setlocale() parses the LC_ALL, LC_CTYPE and LANG environment variables (in that order of precedence) to determine the user's locale, and hence their character encoding. It then stores this locale, which will affect the behaviour of various C runtime functions. For example, it will change the formatting of numbers outputted by printf() to use the locale's decimal separator. Just calling setlocale() doesn't have any effect on character encodings, though. It won't, for example, cause printf() to magically convert strings to the user's environment encoding. More on this later.

nl_langinfo() is one function affected by setlocale(). When called with the CODESET type, it will return a string identifying the character encoding set in the user's environment. This can then be passed to iconv_open(), and we can use iconv() to convert strings from argv[] to our internal character encoding (which will typically be UTF-8).

At this point, it's worth noting that most people don't need to care about any of this. If using a library such as GLib – and more specifically, using its GOption command line parsing functionality – all this character encoding conversion is done automatically, and the strings it returns to you are guaranteed to be UTF-8 unless otherwise specified.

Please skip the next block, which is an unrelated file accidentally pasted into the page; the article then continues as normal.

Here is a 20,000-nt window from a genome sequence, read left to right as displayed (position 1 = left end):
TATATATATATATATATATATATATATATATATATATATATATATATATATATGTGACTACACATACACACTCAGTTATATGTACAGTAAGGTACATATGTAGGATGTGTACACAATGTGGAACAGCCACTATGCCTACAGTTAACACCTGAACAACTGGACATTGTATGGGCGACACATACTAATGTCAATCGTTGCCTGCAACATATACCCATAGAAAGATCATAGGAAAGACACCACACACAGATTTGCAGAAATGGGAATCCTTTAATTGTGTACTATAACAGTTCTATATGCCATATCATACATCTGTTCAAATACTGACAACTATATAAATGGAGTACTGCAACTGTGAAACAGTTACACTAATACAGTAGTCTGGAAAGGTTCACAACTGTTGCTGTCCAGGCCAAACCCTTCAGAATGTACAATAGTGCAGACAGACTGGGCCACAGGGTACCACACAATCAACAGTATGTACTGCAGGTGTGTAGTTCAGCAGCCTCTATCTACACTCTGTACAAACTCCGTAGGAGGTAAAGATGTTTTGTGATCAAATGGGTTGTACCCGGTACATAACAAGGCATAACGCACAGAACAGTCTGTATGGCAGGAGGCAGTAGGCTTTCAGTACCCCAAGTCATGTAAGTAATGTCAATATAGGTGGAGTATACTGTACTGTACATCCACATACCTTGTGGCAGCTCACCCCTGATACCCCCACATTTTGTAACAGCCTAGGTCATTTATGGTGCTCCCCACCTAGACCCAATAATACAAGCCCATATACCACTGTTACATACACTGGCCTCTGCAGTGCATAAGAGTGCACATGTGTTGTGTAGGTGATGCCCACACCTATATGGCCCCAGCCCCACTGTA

So we now have our input converted to UTF-8, our program can go ahead and do whatever processing it likes on it, safe in the knowledge that the character encoding is well defined and, for example, there aren't any unexpected embedded nul bytes in the strings. (This could happen if, for example, the user's environment character encoding was UTF-16; although this is really unlikely and might not even be possible on Linux — but that's a musing for another blog post).

Having processed the input and produced some output (which we'll assume is in UTF-8, for simplicity), many programs would just printf() the output and be done with it. printf() knows about character encodings, right? Wrong. printf() outputs exactly the bytes which are passed to its format parameter (ignoring all the fancy conversion specifier expansion), so this will only work if the program's internal character encoding is equal to the user's environment character encoding, for the characters being outputted. In many cases, the output of programs is just ASCII, so programs get away with just using printf() because most character encodings are supersets of ASCII. In general, however, more work is required to do things properly.